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Sebastiaan Haffert

A multi-planet system in formation ‒ that is what a research lead by PhD student Sebastian Haffert discovered in 2019 for the first time. Using an instrument that was designed for observing galaxies, the team recorded two growing exoplanets. Haffert: ‘It was a lucky coincidence. One of the exoplanets was discovered just when we were looking for an object to test the instrument.’

Exoplanets spotted collecting dust in protoplanetary disc

About 370 light-years away, around a star named PDS 70, two planets are forming: PDS 70b and PDS 70c. They grow by accreting gas and dust from a circumstellar disk surrounding PDS 70. This mass contains a lot of hydrogen. When it falls onto the planets, it gets so hot that it emits deep-red light. Haffert observed this light with the MUSE instrument at the 8.2-m diameter Very Large Telescope in Chile.

‘When the exoplanet PDS 70b was first discovered, the researchers also observed a protoplanetary disk around the star and suspected that the planet was still growing,’ says Haffert. However, those first measurements were not conclusive ‒ just as other observations of possible planet-forming systems.

‘Astronomers have been looking for planets that are growing in protoplanetary disks for a while,’ says Haffert. ‘They’ve seen disks with gaps in them, which could be created by a planet. There are some measurements that hint at the existence of planets in those gaps, but for most instruments it is difficult to distinguish planets from disk material.’

‘Finding a multi-planet system in formation started with a lucky coincidence. One of the exoplanets was discovered just when we were looking for an object to test the instrument on.’

With the MUSE-instrument, Haffert was able to measure the specific light that is emitted by hydrogen that is heated when it falls onto the growing exoplanet. ‘The measurement of this light confirmed that PDS 70b was growing. And to our surprise, we observed another exoplanet, also emitting this light, albeit a bit weaker.’ This probably means the second planet is a bit smaller, causing it to attract less of the surrounding gas.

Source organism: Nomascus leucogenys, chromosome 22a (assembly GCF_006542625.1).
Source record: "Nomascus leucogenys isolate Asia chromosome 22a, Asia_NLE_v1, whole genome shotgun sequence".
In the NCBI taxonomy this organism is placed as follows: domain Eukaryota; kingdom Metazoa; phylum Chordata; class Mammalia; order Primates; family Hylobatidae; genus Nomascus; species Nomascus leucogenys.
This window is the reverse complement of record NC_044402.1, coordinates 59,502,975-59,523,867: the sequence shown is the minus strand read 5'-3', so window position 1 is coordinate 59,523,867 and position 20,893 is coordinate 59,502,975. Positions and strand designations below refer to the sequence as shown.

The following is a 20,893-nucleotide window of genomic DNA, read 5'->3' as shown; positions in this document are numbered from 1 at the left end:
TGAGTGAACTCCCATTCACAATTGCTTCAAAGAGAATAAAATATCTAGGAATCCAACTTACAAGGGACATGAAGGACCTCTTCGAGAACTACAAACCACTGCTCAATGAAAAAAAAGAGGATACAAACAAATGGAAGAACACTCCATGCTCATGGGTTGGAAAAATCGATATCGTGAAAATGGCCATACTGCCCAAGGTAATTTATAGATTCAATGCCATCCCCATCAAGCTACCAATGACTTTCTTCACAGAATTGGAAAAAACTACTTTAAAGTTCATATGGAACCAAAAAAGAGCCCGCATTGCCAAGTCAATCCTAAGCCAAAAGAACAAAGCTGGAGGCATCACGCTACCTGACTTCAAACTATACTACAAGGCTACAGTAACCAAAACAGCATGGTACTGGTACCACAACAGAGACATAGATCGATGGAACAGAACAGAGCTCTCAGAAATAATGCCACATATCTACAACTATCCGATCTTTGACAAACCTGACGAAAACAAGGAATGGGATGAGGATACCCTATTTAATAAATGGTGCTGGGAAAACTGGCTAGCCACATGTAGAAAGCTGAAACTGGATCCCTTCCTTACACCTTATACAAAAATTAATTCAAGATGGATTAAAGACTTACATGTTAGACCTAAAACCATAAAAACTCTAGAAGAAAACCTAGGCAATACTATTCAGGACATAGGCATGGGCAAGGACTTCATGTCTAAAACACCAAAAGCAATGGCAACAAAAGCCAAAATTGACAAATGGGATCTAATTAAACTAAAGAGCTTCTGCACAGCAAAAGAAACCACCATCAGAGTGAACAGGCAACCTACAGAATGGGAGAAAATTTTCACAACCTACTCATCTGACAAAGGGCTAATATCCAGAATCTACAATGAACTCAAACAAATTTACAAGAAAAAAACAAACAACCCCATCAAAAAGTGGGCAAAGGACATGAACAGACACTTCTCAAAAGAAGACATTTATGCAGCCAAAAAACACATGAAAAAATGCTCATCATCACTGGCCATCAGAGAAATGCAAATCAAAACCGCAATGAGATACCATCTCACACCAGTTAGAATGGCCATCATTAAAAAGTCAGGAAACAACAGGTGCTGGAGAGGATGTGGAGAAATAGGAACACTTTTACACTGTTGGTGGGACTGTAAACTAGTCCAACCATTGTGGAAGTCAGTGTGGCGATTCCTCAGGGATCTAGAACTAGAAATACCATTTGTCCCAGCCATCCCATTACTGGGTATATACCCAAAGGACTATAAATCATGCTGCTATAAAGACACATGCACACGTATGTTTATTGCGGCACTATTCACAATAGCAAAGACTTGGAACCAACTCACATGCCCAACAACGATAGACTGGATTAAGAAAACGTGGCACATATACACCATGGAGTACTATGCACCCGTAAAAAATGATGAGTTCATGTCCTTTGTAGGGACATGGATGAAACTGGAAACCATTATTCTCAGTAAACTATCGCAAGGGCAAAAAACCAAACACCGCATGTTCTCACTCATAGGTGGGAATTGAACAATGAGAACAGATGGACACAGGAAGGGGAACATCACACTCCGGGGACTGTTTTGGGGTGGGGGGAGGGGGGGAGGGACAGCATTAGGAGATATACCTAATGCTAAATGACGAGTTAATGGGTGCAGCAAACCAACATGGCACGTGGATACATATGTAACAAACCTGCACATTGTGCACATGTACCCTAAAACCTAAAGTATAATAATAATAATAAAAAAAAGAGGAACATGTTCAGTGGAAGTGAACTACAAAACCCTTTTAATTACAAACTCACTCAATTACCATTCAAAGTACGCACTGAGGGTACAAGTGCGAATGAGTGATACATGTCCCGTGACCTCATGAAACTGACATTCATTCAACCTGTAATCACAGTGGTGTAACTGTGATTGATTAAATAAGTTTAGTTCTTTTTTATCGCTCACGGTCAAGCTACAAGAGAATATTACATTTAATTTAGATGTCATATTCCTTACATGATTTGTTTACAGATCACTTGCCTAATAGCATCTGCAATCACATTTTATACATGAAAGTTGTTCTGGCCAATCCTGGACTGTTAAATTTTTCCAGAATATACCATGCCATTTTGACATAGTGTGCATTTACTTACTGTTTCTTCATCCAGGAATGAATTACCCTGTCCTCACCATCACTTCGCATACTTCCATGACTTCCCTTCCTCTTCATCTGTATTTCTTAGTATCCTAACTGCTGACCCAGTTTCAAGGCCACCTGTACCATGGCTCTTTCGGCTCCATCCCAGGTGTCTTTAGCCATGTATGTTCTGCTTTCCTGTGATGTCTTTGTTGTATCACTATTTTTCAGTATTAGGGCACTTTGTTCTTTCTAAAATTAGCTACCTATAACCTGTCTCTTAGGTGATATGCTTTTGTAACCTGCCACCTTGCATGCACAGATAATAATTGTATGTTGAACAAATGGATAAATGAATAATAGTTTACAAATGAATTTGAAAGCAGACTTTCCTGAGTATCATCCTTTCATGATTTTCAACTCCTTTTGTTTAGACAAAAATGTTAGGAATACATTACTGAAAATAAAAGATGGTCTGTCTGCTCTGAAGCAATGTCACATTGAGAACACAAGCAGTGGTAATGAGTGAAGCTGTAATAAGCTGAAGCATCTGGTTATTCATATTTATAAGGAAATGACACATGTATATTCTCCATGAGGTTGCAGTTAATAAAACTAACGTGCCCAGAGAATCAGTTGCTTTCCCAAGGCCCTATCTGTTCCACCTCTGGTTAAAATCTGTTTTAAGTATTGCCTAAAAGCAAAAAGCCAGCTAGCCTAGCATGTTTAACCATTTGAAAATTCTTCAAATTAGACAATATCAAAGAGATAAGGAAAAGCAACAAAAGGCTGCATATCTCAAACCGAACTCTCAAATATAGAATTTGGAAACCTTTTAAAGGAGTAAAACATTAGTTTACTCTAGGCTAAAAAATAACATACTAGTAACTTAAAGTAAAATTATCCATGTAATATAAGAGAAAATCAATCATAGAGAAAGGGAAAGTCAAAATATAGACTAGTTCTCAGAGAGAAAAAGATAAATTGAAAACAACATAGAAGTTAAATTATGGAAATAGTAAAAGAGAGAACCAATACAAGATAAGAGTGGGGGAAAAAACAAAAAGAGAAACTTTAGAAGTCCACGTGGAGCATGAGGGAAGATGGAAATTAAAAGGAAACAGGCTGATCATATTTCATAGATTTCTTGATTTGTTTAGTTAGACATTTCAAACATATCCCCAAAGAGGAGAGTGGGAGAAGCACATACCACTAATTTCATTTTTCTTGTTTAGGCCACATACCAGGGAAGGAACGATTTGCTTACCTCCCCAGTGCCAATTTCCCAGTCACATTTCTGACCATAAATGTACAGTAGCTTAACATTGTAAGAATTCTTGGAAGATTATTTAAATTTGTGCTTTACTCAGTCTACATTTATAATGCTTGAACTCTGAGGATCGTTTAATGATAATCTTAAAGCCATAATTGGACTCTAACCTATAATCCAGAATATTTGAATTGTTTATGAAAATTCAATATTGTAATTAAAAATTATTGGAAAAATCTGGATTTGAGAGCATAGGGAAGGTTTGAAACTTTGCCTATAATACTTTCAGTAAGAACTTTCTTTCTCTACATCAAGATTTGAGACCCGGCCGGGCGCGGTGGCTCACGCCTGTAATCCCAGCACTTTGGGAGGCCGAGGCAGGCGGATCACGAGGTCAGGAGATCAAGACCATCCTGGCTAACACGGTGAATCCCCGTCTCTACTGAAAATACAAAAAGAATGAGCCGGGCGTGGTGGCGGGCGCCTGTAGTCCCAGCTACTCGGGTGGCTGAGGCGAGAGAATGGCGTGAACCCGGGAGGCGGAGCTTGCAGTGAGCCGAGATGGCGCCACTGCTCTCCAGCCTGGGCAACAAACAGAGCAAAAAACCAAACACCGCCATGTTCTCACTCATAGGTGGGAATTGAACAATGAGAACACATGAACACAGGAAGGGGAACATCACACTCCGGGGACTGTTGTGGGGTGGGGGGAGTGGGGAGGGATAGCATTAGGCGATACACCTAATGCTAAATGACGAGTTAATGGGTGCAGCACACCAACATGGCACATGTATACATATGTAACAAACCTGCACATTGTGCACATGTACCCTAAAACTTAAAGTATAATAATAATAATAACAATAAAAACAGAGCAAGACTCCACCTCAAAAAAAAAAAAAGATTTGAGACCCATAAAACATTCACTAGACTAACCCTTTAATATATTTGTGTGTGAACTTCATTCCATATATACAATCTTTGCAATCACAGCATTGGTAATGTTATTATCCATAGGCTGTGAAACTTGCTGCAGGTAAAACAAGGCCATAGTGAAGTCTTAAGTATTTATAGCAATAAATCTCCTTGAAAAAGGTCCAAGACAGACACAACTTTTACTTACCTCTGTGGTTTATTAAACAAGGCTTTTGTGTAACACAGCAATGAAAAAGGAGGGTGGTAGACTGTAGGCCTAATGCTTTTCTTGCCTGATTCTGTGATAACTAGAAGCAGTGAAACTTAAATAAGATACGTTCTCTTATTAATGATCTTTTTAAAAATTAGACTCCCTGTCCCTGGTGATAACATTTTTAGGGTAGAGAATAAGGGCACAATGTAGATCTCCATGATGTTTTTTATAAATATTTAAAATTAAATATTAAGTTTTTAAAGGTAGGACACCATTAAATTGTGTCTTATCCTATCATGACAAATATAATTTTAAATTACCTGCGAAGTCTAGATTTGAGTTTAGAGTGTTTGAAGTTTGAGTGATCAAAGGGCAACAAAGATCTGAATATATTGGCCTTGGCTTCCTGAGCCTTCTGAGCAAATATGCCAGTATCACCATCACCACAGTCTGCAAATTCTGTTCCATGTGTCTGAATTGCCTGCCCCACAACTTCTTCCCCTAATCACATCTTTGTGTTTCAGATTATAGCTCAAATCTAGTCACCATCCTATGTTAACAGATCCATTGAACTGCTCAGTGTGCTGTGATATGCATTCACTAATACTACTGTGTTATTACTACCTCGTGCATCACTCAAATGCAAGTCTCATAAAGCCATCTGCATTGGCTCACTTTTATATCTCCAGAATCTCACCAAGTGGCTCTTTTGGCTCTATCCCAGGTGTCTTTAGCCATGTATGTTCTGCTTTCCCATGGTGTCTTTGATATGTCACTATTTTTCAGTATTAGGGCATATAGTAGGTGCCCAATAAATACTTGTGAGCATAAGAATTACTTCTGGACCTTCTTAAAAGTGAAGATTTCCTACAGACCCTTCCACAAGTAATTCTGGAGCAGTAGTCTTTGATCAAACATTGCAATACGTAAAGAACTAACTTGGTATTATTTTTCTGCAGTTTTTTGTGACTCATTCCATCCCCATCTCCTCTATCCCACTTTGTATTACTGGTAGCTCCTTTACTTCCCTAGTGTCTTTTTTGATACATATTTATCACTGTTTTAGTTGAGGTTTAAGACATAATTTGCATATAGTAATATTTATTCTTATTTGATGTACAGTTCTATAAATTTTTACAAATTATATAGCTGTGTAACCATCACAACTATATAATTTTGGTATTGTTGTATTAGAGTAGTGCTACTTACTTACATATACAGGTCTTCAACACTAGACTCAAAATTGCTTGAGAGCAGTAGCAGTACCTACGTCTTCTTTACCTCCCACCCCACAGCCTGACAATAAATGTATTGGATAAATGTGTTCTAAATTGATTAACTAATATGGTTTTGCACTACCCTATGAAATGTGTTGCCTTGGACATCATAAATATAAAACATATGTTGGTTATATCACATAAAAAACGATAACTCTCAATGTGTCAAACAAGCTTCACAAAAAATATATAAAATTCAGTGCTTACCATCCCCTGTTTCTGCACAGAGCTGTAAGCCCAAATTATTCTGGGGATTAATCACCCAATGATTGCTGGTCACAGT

Haffert: ‘This is the first confident measurement of exoplanets forming in a protoplanetary disk.’ This unique observation was possible thanks to the ability of the MUSE-instrument to measure light spectra with high resolution. ‘Some instruments can only measure the difference between light with wavelengths of 600 and 800 nanometers. With MUSE, we can distinguish 600.1 from 600.2 nanometers.’ That made the observation sensitive enough to see the difference between light from the star, the disk, and the growing exoplanets.

With this observation, we can learn about the way forming planets interact with the surrounding disk. There is still much we don’t know about planet formation. ‘For example, we think that planets don’t necessarily stay where they form,’ says Haffert. ‘Sometimes they move inwards, closer to their parent star, and sometimes they migrate outwards.’

However, one planet-forming system is not enough. Astronomers want more; they can’t base a general theory about planetary system formation on one observed system. ‘We’re currently doing more measurements on other systems with protoplanetary disks’, says Haffert. ‘It’s going to be exciting to see whether they also contain forming planets.’

Haffert will continue his work on observing planetary systems in formation and designing instruments in the US. He was awarded the most prestigious postdoctoral fellowship in astronomy, the NASA Hubble Fellowship. ‘This enables me to work in the US for three years,’ says Haffert. ‘My goal is to develop an instrument to obtain spectral images as good as MUSE’s, but this time designed purely for exoplanet research.’

Biography

Even though he grew up in an area with too much light pollution to see the stars, Sebastiaan Haffert (Zoetermeer, 1992) was interested in astronomy from a young age, gaining knowledge from websites and documentaries. He studied and obtained his PhD in Leiden. For his NASA Hubble Fellowship he recently moved to Tuscon, Arizona. ‘Because it is one of the darkest towns in the US, it is very suitable for astronomy research,’ he says. 'The night sky is so beautiful that I might buy my first telescope.’

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